Follow us
CBD Health Medical Cannabis

Study: CBD Could Help Boost Effects Of Some Common Anti-Epilepsy Meds

Written by Corre Addam

Not only has cannabis been proven to be effective in treating epilepsy, but recent studies show it can also help boost the effects of standard epilepsy medications

Aside from epilepsy medication, cannabis can also increase the effectiveness of a variety of other medications such as blood pressure treatments, pain relief pills, and medications used by cancer patients. Because cannabis can interfere with the liver’s cytochrome p450 enzyme system, which is the body’s method of processing chemicals, certain drugs can show increased levels in the blood and heightened effects when paired with cannabis.

The Research

In a recent study published in the Official Journal of the International League Against Epilepsy, 81 people were given doses of CBD and studied, with positive results. “In 39 adults and 42 children, CBD dose was started at 5 mg/kg/day and increased every 2 weeks by 5 mg/kg/day up to a maximum of 50 mg/kg/day,” the article noted. “Serum AED levels were obtained at baseline prior to CBD initiation and at most study visits.”

This procedure was used to determine if there was any change in the AED serum levels following increasing doses of CBD. The study went on to mention “subanalyses were performed to determine if the frequency of sedation in participants was related to the mean serum N-desmethylclobazam level, and if aspartate aminotransferase (AST) and alanine aminotransferase (ALT) levels were different in participants taking concomitant valproate.”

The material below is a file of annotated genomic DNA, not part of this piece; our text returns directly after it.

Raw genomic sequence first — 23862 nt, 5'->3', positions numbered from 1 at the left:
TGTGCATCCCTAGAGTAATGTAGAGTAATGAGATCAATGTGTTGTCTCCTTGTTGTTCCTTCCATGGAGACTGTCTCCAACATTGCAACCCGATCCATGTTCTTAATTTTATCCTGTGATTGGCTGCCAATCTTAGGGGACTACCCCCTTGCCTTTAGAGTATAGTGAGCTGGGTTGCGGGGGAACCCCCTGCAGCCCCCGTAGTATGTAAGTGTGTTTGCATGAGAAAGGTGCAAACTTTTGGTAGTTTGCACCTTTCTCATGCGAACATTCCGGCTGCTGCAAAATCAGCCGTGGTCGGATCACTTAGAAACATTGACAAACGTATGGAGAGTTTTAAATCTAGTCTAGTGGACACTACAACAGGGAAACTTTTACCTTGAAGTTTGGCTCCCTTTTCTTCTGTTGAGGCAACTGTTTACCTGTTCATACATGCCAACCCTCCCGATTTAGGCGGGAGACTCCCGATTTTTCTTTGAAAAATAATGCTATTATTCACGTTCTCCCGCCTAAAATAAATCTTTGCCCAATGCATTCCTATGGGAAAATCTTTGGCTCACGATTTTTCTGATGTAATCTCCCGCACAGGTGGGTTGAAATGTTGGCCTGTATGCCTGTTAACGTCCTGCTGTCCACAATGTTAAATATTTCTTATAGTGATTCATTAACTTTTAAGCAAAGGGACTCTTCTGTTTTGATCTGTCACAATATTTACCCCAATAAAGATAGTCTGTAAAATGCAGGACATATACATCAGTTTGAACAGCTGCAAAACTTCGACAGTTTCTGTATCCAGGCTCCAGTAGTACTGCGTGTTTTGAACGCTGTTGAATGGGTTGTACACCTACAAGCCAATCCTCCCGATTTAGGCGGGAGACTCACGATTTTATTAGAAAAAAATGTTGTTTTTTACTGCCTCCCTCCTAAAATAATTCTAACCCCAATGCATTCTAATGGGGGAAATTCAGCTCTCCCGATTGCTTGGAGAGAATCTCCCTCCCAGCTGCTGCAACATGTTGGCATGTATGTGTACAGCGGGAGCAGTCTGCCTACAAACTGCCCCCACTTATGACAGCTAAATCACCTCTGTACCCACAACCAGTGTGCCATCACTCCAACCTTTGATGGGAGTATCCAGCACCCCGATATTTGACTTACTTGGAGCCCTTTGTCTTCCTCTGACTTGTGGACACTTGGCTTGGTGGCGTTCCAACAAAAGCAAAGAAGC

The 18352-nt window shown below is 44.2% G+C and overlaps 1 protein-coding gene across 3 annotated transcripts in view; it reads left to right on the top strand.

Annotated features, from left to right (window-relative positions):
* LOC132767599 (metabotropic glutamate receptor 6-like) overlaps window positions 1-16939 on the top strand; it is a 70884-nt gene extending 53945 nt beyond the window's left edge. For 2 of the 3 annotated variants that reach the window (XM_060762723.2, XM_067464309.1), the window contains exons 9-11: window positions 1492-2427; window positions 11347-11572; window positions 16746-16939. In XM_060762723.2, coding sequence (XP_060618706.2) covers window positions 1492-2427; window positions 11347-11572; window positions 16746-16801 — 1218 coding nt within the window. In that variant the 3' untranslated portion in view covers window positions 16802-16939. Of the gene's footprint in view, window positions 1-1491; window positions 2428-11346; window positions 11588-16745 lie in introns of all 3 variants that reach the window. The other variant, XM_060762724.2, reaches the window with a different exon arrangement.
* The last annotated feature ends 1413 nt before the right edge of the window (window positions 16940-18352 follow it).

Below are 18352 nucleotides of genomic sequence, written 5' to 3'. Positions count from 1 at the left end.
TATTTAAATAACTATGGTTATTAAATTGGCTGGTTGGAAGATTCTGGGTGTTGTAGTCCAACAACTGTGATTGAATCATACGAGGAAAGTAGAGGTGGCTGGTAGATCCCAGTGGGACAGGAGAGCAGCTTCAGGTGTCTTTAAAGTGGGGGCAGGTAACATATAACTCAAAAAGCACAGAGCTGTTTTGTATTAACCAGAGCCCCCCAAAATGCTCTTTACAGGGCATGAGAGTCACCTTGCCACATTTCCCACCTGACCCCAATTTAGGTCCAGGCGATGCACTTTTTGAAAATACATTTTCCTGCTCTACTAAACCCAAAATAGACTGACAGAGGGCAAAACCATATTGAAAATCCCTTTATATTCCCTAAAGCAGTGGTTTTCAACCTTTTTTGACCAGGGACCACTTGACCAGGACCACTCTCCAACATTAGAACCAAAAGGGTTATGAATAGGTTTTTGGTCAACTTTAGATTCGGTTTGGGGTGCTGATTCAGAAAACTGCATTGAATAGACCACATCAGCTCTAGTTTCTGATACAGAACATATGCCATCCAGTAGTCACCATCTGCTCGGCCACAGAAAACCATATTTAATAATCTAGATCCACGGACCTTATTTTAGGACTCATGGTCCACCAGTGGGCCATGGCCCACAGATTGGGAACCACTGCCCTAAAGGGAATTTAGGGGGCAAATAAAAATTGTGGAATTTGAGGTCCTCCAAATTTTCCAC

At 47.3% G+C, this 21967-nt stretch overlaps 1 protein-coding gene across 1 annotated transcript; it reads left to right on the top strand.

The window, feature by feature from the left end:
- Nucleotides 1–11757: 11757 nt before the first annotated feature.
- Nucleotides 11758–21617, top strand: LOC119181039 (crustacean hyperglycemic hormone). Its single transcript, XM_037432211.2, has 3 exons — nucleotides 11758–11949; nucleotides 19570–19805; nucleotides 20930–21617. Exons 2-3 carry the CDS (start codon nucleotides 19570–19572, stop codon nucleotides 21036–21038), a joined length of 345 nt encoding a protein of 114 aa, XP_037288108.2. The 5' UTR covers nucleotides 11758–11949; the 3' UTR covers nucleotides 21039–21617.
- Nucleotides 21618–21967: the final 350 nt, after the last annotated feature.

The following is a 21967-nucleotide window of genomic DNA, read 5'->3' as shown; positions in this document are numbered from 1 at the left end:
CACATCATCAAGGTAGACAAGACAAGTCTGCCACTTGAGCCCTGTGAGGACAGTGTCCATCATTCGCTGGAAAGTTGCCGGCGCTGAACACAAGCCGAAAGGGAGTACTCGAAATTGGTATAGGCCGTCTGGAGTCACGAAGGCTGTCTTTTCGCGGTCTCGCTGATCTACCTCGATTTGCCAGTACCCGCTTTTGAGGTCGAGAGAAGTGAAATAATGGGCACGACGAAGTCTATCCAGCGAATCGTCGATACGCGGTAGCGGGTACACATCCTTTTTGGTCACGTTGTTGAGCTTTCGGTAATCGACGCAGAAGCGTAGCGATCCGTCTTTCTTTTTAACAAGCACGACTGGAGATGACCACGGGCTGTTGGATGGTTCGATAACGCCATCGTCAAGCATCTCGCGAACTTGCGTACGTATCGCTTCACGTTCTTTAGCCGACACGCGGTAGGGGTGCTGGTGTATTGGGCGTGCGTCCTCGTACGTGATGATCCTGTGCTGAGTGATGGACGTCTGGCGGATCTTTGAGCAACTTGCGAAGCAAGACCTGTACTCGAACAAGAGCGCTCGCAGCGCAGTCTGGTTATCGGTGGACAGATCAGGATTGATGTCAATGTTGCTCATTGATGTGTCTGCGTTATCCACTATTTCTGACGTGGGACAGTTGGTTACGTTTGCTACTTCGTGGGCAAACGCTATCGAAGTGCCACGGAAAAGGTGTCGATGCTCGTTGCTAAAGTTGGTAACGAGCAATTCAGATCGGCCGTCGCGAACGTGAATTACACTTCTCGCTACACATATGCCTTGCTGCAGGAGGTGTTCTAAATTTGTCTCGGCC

The Results

The research shows that the interactions between cannabidiol and common anti-epilepsy drugs can be quite significant. “Increases in topiramate, rufinamide, and N-desmethylclobazam and decrease in clobazam (all p < 0.01) serum levels were seen with increasing CBD dose. Increases in serum levels of zonisamide (p = 0.02) and eslicarbazepine (p = 0.04) with increasing CBD dose were seen in adults. Except for clobazam and desmethylclobazam, all noted mean level changes were within the accepted therapeutic range. Sedation was more frequent with higher N-desmethylclobazam levels in adults (p = 0.02), and AST/ALT levels were significantly higher in participants taking concomitant valproate (p < 0.01).”

More research needs to be done to determine how many other conditions this could be beneficial for, but it could eventually lead to many patients using minimal amounts of prescription drugs and simply boosting the effects with an all-natural cannabis supplement. A truly safer way to medicate.

[Image credit: Pixabay]

Have anything to add? Your voice matters! Join the conversation and contribute your insights and ideas below.

This site uses Akismet to reduce spam. Learn how your comment data is processed.

About the author

Corre Addam

Addam spends the lion's share of his day fixated on his computer screen. When he isn't in front of his computer, you'll most likely find him editing or researching his next fascinating article on his smartphone or tablet. When he manages to pull himself away from technology, you'll find him chilling hard somewhere, probably under a tree with an ice-cold Iced-tea, pondering life...